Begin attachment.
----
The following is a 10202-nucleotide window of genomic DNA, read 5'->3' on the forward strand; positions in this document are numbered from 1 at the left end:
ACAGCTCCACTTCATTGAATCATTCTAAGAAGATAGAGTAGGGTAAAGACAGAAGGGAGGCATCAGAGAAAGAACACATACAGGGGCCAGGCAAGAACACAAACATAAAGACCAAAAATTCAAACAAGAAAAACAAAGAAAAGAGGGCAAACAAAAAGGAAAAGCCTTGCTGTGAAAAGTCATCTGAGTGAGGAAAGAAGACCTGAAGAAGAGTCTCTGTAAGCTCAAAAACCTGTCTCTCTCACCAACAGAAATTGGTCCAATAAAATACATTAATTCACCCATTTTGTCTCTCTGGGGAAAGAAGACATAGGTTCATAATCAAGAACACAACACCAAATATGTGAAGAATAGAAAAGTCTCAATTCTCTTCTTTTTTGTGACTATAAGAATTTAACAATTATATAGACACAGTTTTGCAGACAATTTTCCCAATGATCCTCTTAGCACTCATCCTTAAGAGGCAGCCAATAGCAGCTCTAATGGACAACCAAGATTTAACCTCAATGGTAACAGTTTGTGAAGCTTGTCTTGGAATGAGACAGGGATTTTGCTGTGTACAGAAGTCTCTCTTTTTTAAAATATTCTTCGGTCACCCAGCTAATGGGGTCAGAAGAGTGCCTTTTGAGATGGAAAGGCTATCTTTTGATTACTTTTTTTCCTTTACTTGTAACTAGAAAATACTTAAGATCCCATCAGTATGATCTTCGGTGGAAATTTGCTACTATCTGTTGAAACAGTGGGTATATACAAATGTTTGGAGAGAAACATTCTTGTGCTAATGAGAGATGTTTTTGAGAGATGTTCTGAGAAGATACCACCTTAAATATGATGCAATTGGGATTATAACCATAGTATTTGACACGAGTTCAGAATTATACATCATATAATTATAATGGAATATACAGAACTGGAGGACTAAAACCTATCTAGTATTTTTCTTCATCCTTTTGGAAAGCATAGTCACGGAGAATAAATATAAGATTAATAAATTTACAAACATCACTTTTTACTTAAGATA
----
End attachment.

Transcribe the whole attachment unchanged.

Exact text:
The following is a 10202-nucleotide window of genomic DNA, read 5'->3' on the forward strand; positions in this document are numbered from 1 at the left end:
ACAGCTCCACTTCATTGAATCATTCTAAGAAGATAGAGTAGGGTAAAGACAGAAGGGAGGCATCAGAGAAAGAACACATACAGGGGCCAGGCAAGAACACAAACATAAAGACCAAAAATTCAAACAAGAAAAACAAAGAAAAGAGGGCAAACAAAAAGGAAAAGCCTTGCTGTGAAAAGTCATCTGAGTGAGGAAAGAAGACCTGAAGAAGAGTCTCTGTAAGCTCAAAAACCTGTCTCTCTCACCAACAGAAATTGGTCCAATAAAATACATTAATTCACCCATTTTGTCTCTCTGGGGAAAGAAGACATAGGTTCATAATCAAGAACACAACACCAAATATGTGAAGAATAGAAAAGTCTCAATTCTCTTCTTTTTTGTGACTATAAGAATTTAACAATTATATAGACACAGTTTTGCAGACAATTTTCCCAATGATCCTCTTAGCACTCATCCTTAAGAGGCAGCCAATAGCAGCTCTAATGGACAACCAAGATTTAACCTCAATGGTAACAGTTTGTGAAGCTTGTCTTGGAATGAGACAGGGATTTTGCTGTGTACAGAAGTCTCTCTTTTTTAAAATATTCTTCGGTCACCCAGCTAATGGGGTCAGAAGAGTGCCTTTTGAGATGGAAAGGCTATCTTTTGATTACTTTTTTTCCTTTACTTGTAACTAGAAAATACTTAAGATCCCATCAGTATGATCTTCGGTGGAAATTTGCTACTATCTGTTGAAACAGTGGGTATATACAAATGTTTGGAGAGAAACATTCTTGTGCTAATGAGAGATGTTTTTGAGAGATGTTCTGAGAAGATACCACCTTAAATATGATGCAATTGGGATTATAACCATAGTATTTGACACGAGTTCAGAATTATACATCATATAATTATAATGGAATATACAGAACTGGAGGACTAAAACCTATCTAGTATTTTTCTTCATCCTTTTGGAAAGCATAGTCACGGAGAATAAATATAAGATTAATAAATTTACAAACATCACTTTTTACTTAAGATA